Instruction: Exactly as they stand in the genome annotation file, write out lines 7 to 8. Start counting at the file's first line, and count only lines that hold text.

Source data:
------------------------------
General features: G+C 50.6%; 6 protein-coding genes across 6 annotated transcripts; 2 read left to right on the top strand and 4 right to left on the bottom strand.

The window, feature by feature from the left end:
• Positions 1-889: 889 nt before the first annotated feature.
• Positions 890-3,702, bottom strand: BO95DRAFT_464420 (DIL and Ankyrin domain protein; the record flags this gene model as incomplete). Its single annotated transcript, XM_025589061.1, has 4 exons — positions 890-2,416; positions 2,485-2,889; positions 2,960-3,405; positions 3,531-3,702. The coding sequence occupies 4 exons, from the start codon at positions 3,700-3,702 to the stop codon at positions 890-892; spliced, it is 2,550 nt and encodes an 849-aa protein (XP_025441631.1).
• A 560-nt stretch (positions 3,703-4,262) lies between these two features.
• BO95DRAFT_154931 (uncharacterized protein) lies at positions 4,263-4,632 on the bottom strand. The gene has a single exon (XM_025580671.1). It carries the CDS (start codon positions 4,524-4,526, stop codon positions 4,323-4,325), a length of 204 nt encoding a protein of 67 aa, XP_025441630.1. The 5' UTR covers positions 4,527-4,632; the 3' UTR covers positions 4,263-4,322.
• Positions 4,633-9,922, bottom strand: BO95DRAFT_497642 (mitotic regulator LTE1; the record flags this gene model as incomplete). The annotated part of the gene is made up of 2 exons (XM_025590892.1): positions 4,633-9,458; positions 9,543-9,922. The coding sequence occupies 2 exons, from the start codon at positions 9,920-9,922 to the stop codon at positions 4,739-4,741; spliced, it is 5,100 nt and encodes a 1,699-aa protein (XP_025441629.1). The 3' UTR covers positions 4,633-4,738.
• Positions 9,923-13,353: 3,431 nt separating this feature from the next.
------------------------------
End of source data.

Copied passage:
• Positions 4,633-9,922, bottom strand: BO95DRAFT_497642 (mitotic regulator LTE1; the record flags this gene model as incomplete). The annotated part of the gene is made up of 2 exons (XM_025590892.1): positions 4,633-9,458; positions 9,543-9,922. The coding sequence occupies 2 exons, from the start codon at positions 9,920-9,922 to the stop codon at positions 4,739-4,741; spliced, it is 5,100 nt and encodes a 1,699-aa protein (XP_025441629.1). The 3' UTR covers positions 4,633-4,738.
• Positions 9,923-13,353: 3,431 nt separating this feature from the next.